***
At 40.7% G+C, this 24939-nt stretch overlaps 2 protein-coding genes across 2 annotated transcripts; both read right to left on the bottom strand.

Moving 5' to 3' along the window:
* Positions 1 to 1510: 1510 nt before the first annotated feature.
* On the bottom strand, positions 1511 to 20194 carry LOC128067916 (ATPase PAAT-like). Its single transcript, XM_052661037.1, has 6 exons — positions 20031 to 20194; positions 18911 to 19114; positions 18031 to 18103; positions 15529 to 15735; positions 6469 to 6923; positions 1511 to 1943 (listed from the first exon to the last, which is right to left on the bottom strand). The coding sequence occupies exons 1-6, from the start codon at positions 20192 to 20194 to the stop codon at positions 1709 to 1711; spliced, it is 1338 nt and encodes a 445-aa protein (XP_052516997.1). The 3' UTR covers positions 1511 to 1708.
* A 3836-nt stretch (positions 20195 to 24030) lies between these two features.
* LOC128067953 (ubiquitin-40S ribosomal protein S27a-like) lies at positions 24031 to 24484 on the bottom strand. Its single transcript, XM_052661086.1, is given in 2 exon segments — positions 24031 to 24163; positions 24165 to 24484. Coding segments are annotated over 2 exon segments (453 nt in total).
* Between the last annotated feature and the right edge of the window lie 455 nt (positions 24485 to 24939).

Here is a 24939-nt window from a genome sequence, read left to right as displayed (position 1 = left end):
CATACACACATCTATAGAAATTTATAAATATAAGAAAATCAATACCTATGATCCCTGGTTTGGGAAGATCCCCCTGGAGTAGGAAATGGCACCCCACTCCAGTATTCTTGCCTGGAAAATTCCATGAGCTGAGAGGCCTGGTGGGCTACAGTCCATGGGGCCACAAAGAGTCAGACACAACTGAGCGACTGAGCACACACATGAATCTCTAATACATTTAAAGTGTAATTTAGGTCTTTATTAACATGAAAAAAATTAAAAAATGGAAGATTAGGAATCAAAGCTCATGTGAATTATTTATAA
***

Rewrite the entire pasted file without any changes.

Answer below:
At 40.7% G+C, this 24939-nt stretch overlaps 2 protein-coding genes across 2 annotated transcripts; both read right to left on the bottom strand.

Moving 5' to 3' along the window:
* Positions 1 to 1510: 1510 nt before the first annotated feature.
* On the bottom strand, positions 1511 to 20194 carry LOC128067916 (ATPase PAAT-like). Its single transcript, XM_052661037.1, has 6 exons — positions 20031 to 20194; positions 18911 to 19114; positions 18031 to 18103; positions 15529 to 15735; positions 6469 to 6923; positions 1511 to 1943 (listed from the first exon to the last, which is right to left on the bottom strand). The coding sequence occupies exons 1-6, from the start codon at positions 20192 to 20194 to the stop codon at positions 1709 to 1711; spliced, it is 1338 nt and encodes a 445-aa protein (XP_052516997.1). The 3' UTR covers positions 1511 to 1708.
* A 3836-nt stretch (positions 20195 to 24030) lies between these two features.
* LOC128067953 (ubiquitin-40S ribosomal protein S27a-like) lies at positions 24031 to 24484 on the bottom strand. Its single transcript, XM_052661086.1, is given in 2 exon segments — positions 24031 to 24163; positions 24165 to 24484. Coding segments are annotated over 2 exon segments (453 nt in total).
* Between the last annotated feature and the right edge of the window lie 455 nt (positions 24485 to 24939).

Here is a 24939-nt window from a genome sequence, read left to right as displayed (position 1 = left end):
CATACACACATCTATAGAAATTTATAAATATAAGAAAATCAATACCTATGATCCCTGGTTTGGGAAGATCCCCCTGGAGTAGGAAATGGCACCCCACTCCAGTATTCTTGCCTGGAAAATTCCATGAGCTGAGAGGCCTGGTGGGCTACAGTCCATGGGGCCACAAAGAGTCAGACACAACTGAGCGACTGAGCACACACATGAATCTCTAATACATTTAAAGTGTAATTTAGGTCTTTATTAACATGAAAAAAATTAAAAAATGGAAGATTAGGAATCAAAGCTCATGTGAATTATTTATAA